When I first started college, there was no wikipedia (yes, I did just date myself), and professors were still adapting to the existence of the internet. Today, they’re adapting to ubiquity of the internet and the ease of access. Nowhere is this more obvious than in their hesitation to accept wikipedia.I will admit that not all articles on wikipedia are rigorously reviewed or accurate. Worse, once you leave wikipedia.com and wander into other wiki-type sites, you find sites that have smaller populations to monitor content and thus correct mistakes. These mistakes are why professors are hesitant to accept wikipedia as resources for academic papers. I am, however, unwilling to reject wikipedia entirely, so this is my guide to intelligent use of wikipedia in academia. Please note that if your professor tells you not to use wikipedia as a source, you should treat these tips the way you would any other search engine - uncited. If, however, your instructor is willing to accept a wiki source, you might try printing out your article (or grabbing a pdf copy at the time you access it so that there’s no concern about later edits), then go ahead and cite away. I’ve not had instructors willing to accept wikipedia entries, but that hasn’t stopped me from using them the same way I use search engines. In fact, unlike many search engines, wiki has an advantage - it gathers useful information in a single location and then provides citations for that information. Following the links to those external sources is the way to use wikipedia as a source and still keep your professors happy. Let’s look at two different examples. This first picture is the wikipedia entry for Pseudomonas pseudoalcaligenes, the bacteria isolated in the petri plate in my avatar. As you can see, there’s not much information, but there are a lot of links to follow out, so once I go to this one page, it becomes much easier to find other, more authoritative sites from this one. Further, among those references are peer-reviewed articles: the fact that the link starts “doi” is a giveaway that they come from sources every professor will accept.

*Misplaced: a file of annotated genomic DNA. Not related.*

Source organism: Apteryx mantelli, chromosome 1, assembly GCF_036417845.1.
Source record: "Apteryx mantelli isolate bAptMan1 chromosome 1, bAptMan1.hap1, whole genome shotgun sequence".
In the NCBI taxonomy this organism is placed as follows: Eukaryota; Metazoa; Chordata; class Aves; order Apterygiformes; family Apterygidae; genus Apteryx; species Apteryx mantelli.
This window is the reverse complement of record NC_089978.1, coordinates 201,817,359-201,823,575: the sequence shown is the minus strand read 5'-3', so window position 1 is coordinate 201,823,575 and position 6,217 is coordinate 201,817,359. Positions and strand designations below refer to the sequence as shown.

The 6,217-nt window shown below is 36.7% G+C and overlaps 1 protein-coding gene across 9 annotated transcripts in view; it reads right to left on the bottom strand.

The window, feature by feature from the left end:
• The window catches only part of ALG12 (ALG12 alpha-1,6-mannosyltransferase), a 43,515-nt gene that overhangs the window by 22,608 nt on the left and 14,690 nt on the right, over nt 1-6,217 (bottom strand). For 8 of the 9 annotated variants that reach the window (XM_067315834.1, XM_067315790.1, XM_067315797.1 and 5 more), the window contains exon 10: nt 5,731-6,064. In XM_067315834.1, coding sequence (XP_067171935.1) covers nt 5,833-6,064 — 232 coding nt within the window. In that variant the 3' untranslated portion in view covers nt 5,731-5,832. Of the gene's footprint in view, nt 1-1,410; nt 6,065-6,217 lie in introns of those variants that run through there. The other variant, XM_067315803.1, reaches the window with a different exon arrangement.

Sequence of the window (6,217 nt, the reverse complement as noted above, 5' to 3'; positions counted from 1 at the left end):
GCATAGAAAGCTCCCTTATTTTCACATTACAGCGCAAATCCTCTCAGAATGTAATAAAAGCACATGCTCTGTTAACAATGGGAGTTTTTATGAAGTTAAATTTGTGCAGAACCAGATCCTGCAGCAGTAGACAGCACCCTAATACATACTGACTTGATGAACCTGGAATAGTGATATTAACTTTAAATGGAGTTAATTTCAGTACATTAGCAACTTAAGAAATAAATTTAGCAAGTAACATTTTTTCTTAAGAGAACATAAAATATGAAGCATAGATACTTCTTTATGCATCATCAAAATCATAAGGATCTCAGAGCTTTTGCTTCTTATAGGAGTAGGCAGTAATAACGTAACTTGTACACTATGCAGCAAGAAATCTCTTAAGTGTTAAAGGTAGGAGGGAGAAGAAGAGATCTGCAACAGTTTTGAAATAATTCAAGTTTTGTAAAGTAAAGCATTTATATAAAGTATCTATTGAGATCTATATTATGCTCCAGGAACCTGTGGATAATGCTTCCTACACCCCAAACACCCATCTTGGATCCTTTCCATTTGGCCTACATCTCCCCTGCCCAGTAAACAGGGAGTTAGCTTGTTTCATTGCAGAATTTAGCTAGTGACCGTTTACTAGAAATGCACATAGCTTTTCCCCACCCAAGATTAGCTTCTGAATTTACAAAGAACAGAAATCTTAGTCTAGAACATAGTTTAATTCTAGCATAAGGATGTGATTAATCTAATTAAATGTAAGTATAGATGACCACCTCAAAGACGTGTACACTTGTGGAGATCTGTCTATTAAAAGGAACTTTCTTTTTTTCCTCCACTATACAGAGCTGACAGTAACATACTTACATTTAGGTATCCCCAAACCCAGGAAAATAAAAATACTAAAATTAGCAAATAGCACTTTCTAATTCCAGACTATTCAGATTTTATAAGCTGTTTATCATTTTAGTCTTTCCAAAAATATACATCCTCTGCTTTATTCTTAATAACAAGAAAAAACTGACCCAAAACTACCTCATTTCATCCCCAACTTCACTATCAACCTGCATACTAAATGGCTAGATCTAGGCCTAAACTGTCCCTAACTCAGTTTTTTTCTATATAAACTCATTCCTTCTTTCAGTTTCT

Next is another wikipedia entry, this time, for “Gram negative”. I got here just by following the link in the first article. Look at how much more detailed this article is: pictures, drawings, sections dividing the information. Note, too, that there’s a section that’s been flagged for review. Wikipedia isn’t a perfect source, and I’m not trying to suggest that it is: this should never be a final source for information. But there is a wealth of information here that you can mine, links to follow out to sources that you can consider adequately authoritative to cite. This actually brings me to an important point, one that I don’t think many professors stress enough when they make a blanket ban on information sources. In science classes especially, you’ll hear your professors stress the importance of critical thinking and applying what you learn over rote memorization. It’s the difference between knowing that gram positive cells stain violet, and understanding that they stain violet because their cell walls are thicker and thus retain more of the violet dye. It’s comprehension. That comprehension, application, and critical thinking also allows you to look at your sources and decide if they are acceptable or not. That’s the sort of skill that your professors are looking for when they assign those sorts of papers, and when they ban an entire source of information, the question becomes if they find the information that unreliable or your skills that untested. My guess is that it is a combination of both. However, until we, as a student body, can demonstrate that we are capable of discerning useful information from junk, then sites like wikipedia will continue to languish, unheeded and ignored, or at best, as search engines. So ask yourself: What am I looking for? Will this answer my questions? Can I find the answer to my questions by following the links provided? Are these sources reliable? Does this make sense? And the most important question, the one that all that makes a scientist: Why?